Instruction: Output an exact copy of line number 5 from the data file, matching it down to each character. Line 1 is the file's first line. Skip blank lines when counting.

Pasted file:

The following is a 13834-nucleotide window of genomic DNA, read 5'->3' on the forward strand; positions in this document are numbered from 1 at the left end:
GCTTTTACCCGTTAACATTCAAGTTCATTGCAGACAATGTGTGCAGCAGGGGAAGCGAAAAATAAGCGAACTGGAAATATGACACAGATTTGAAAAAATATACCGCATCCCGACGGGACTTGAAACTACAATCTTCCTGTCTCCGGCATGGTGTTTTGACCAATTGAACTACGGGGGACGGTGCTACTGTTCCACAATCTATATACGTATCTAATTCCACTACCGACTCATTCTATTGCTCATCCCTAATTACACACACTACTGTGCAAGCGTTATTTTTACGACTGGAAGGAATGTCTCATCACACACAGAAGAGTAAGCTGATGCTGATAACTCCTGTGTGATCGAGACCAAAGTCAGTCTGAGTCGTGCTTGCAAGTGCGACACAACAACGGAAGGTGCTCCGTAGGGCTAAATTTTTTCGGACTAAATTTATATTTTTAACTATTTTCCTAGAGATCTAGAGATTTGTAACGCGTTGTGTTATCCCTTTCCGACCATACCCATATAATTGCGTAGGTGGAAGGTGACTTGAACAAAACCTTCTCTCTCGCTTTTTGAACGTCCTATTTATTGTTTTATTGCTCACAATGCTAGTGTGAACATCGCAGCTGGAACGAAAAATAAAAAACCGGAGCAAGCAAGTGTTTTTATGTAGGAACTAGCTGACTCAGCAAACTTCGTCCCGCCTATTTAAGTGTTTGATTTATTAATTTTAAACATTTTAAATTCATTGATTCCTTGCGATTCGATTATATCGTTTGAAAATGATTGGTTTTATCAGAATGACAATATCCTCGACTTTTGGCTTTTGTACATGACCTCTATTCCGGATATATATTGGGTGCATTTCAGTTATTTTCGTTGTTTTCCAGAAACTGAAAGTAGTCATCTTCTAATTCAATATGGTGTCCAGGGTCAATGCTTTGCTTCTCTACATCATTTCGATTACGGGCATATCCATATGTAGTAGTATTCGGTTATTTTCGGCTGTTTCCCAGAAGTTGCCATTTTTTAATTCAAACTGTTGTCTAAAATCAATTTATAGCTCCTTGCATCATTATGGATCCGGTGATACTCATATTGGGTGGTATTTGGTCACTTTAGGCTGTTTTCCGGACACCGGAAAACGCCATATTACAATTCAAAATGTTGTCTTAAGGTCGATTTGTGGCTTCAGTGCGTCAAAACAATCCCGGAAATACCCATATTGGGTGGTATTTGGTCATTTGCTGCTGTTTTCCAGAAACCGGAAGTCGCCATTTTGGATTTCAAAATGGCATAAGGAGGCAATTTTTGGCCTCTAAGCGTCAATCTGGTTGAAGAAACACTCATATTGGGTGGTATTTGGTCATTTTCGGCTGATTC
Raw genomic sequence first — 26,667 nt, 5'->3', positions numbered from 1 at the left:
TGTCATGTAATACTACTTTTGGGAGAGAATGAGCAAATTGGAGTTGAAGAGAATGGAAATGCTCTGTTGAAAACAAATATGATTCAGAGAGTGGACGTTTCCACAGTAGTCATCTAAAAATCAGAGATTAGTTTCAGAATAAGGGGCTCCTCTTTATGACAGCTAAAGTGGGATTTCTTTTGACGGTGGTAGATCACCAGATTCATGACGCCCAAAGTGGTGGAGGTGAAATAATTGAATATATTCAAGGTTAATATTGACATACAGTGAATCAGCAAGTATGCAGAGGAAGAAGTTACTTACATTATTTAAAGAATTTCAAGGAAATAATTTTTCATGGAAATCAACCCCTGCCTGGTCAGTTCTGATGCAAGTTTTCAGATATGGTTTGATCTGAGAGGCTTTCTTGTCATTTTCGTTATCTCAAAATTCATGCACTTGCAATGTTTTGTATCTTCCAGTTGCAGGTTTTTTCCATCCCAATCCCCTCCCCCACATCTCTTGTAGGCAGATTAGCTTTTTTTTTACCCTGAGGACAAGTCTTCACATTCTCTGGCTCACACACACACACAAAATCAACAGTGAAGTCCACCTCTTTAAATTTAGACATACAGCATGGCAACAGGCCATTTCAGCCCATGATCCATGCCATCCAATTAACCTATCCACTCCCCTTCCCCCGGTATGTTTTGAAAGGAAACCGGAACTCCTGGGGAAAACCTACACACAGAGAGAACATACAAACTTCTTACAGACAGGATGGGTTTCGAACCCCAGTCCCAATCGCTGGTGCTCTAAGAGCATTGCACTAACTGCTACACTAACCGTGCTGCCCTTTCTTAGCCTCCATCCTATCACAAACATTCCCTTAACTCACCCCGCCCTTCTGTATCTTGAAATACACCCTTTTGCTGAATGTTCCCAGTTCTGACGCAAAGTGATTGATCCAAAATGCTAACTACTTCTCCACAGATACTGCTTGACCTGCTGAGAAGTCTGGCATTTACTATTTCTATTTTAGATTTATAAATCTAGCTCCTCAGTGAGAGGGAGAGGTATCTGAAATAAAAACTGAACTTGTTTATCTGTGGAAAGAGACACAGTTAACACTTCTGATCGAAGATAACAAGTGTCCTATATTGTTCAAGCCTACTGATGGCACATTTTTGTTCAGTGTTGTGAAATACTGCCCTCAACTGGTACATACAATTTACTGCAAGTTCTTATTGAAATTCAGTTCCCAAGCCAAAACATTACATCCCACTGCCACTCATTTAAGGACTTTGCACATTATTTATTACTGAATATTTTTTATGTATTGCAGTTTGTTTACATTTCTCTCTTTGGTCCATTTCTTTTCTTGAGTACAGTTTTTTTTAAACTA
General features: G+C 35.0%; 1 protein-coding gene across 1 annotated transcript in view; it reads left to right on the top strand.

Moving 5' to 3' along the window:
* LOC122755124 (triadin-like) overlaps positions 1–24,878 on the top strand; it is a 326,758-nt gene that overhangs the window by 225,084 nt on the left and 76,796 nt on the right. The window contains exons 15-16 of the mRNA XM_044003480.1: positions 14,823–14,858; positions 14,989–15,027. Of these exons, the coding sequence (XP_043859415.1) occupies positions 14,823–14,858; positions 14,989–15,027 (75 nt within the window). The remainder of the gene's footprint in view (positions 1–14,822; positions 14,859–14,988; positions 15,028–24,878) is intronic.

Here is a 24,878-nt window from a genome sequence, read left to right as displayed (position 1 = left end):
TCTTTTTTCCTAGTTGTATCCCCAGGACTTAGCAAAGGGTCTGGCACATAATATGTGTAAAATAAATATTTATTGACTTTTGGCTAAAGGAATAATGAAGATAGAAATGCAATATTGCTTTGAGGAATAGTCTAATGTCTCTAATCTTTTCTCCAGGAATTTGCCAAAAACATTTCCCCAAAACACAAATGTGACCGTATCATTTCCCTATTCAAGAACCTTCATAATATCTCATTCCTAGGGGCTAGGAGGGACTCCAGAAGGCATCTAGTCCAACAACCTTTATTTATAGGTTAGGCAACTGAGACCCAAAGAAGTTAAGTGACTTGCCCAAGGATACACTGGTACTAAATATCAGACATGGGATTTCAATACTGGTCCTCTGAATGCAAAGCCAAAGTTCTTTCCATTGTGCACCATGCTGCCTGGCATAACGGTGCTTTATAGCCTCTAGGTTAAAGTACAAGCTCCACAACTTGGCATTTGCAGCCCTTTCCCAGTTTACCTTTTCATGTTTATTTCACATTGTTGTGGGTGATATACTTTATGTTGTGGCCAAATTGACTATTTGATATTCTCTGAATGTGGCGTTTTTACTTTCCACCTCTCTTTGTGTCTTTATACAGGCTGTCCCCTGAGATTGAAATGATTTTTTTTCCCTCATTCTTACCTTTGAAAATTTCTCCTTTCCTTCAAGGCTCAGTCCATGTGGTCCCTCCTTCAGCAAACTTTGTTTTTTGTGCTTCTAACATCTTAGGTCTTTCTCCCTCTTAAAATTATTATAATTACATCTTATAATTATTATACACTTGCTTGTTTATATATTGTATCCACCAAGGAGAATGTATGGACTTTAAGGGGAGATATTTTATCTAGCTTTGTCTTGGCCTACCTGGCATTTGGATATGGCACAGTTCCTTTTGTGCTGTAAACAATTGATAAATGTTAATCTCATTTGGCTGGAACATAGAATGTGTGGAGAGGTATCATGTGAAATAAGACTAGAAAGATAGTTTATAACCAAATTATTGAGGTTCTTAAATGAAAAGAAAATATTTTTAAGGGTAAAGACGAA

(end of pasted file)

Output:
General features: G+C 35.0%; 1 protein-coding gene across 1 annotated transcript in view; it reads left to right on the top strand.